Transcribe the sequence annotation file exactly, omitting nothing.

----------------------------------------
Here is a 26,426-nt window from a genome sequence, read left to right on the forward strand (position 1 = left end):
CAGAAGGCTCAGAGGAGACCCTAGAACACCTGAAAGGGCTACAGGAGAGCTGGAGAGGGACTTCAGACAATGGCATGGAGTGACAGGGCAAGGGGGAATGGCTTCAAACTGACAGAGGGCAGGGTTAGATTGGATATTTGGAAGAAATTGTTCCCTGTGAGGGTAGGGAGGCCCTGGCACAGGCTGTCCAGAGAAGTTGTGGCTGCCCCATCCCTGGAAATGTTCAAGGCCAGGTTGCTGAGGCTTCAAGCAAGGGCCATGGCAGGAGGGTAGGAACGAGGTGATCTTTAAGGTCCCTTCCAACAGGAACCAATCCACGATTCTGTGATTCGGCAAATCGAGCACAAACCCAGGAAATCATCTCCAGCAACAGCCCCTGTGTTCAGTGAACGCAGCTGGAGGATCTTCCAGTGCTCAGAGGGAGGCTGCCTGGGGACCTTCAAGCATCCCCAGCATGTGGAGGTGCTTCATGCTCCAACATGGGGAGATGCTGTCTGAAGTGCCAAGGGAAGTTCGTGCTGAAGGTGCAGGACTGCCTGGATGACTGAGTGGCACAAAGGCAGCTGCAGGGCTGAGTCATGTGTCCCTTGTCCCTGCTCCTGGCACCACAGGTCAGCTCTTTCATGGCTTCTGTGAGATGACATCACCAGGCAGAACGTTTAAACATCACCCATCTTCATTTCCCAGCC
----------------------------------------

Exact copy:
Here is a 26,426-nt window from a genome sequence, read left to right on the forward strand (position 1 = left end):
CAGAAGGCTCAGAGGAGACCCTAGAACACCTGAAAGGGCTACAGGAGAGCTGGAGAGGGACTTCAGACAATGGCATGGAGTGACAGGGCAAGGGGGAATGGCTTCAAACTGACAGAGGGCAGGGTTAGATTGGATATTTGGAAGAAATTGTTCCCTGTGAGGGTAGGGAGGCCCTGGCACAGGCTGTCCAGAGAAGTTGTGGCTGCCCCATCCCTGGAAATGTTCAAGGCCAGGTTGCTGAGGCTTCAAGCAAGGGCCATGGCAGGAGGGTAGGAACGAGGTGATCTTTAAGGTCCCTTCCAACAGGAACCAATCCACGATTCTGTGATTCGGCAAATCGAGCACAAACCCAGGAAATCATCTCCAGCAACAGCCCCTGTGTTCAGTGAACGCAGCTGGAGGATCTTCCAGTGCTCAGAGGGAGGCTGCCTGGGGACCTTCAAGCATCCCCAGCATGTGGAGGTGCTTCATGCTCCAACATGGGGAGATGCTGTCTGAAGTGCCAAGGGAAGTTCGTGCTGAAGGTGCAGGACTGCCTGGATGACTGAGTGGCACAAAGGCAGCTGCAGGGCTGAGTCATGTGTCCCTTGTCCCTGCTCCTGGCACCACAGGTCAGCTCTTTCATGGCTTCTGTGAGATGACATCACCAGGCAGAACGTTTAAACATCACCCATCTTCATTTCCCAGCC